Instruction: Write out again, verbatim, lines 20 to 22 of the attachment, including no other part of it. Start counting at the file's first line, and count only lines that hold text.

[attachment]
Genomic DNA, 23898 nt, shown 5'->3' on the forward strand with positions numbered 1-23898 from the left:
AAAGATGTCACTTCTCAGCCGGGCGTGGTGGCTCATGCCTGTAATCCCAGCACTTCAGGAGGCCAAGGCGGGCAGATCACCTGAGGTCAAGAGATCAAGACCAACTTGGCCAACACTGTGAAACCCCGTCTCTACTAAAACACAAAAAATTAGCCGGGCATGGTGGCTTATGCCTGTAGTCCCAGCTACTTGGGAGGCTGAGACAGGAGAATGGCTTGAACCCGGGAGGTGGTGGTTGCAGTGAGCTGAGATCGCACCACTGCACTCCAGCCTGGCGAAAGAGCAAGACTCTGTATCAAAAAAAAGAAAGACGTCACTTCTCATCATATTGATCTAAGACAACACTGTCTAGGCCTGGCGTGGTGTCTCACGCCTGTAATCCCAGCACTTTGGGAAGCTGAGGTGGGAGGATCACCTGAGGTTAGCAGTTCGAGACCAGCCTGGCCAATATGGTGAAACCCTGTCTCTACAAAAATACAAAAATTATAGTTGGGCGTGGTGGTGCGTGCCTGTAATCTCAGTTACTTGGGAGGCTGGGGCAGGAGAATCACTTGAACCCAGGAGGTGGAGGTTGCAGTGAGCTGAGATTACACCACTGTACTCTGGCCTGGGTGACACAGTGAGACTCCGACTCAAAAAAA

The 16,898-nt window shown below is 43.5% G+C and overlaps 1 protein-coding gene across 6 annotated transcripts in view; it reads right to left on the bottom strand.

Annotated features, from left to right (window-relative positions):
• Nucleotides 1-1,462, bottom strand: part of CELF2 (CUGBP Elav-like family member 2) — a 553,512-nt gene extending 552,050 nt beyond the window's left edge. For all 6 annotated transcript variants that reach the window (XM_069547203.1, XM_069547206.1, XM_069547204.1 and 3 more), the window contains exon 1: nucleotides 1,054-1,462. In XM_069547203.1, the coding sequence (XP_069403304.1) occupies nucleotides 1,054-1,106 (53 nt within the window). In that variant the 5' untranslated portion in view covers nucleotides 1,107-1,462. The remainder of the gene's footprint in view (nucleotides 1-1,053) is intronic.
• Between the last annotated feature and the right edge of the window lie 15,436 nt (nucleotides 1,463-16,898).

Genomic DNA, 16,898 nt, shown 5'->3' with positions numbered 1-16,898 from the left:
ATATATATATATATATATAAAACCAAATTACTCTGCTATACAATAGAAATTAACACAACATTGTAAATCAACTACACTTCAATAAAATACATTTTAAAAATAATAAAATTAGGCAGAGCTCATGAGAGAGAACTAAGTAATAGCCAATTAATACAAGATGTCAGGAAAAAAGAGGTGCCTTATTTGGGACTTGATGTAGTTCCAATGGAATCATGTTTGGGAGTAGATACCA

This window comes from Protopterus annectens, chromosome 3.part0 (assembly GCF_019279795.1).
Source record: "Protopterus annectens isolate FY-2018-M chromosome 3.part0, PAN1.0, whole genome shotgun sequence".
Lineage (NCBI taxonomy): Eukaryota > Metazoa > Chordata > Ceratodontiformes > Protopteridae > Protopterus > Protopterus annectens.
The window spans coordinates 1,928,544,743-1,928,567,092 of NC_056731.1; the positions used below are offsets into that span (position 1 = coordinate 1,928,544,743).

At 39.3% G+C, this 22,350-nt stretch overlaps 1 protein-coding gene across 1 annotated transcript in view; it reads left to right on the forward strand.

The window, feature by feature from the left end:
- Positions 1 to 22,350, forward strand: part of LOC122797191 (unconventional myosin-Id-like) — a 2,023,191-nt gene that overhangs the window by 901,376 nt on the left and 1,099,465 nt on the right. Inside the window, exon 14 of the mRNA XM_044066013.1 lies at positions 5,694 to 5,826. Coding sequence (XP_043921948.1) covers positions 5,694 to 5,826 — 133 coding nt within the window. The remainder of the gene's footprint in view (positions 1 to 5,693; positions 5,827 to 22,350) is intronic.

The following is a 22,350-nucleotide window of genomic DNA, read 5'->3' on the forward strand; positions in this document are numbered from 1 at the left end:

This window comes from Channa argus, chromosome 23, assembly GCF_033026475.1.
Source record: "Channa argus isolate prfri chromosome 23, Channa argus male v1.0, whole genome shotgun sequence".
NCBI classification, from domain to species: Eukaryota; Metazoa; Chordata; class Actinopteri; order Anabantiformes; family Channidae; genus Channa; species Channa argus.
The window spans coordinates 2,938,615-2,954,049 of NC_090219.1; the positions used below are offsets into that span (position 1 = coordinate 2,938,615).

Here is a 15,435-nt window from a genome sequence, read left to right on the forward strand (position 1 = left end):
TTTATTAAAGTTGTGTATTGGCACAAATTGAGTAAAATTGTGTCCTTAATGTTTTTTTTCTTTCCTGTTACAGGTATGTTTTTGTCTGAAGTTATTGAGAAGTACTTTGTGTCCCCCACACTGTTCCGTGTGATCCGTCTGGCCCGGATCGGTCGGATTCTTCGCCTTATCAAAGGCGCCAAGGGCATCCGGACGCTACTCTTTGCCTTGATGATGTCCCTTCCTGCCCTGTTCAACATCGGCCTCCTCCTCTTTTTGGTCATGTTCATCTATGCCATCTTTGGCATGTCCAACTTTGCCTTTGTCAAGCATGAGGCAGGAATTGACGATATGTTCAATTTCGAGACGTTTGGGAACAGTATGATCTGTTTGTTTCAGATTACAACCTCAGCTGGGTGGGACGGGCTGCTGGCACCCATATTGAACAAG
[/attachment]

The window spans coordinates 2,938,615-2,954,049 of NC_090219.1; the positions used below are offsets into that span (position 1 = coordinate 2,938,615).

Here is a 15,435-nt window from a genome sequence, read left to right on the forward strand (position 1 = left end):
TTTATTAAAGTTGTGTATTGGCACAAATTGAGTAAAATTGTGTCCTTAATGTTTTTTTTCTTTCCTGTTACAGGTATGTTTTTGTCTGAAGTTATTGAGAAGTACTTTGTGTCCCCCACACTGTTCCGTGTGATCCGTCTGGCCCGGATCGGTCGGATTCTTCGCCTTATCAAAGGCGCCAAGGGCATCCGGACGCTACTCTTTGCCTTGATGATGTCCCTTCCTGCCCTGTTCAACATCGGCCTCCTCCTCTTTTTGGTCATGTTCATCTATGCCATCTTTGGCATGTCCAACTTTGCCTTTGTCAAGCATGAGGCAGGAATTGACGATATGTTCAATTTCGAGACGTTTGGGAACAGTATGATCTGTTTGTTTCAGATTACAACCTCAGCTGGGTGGGACGGGCTGCTGGCACCCATATTGAACAAG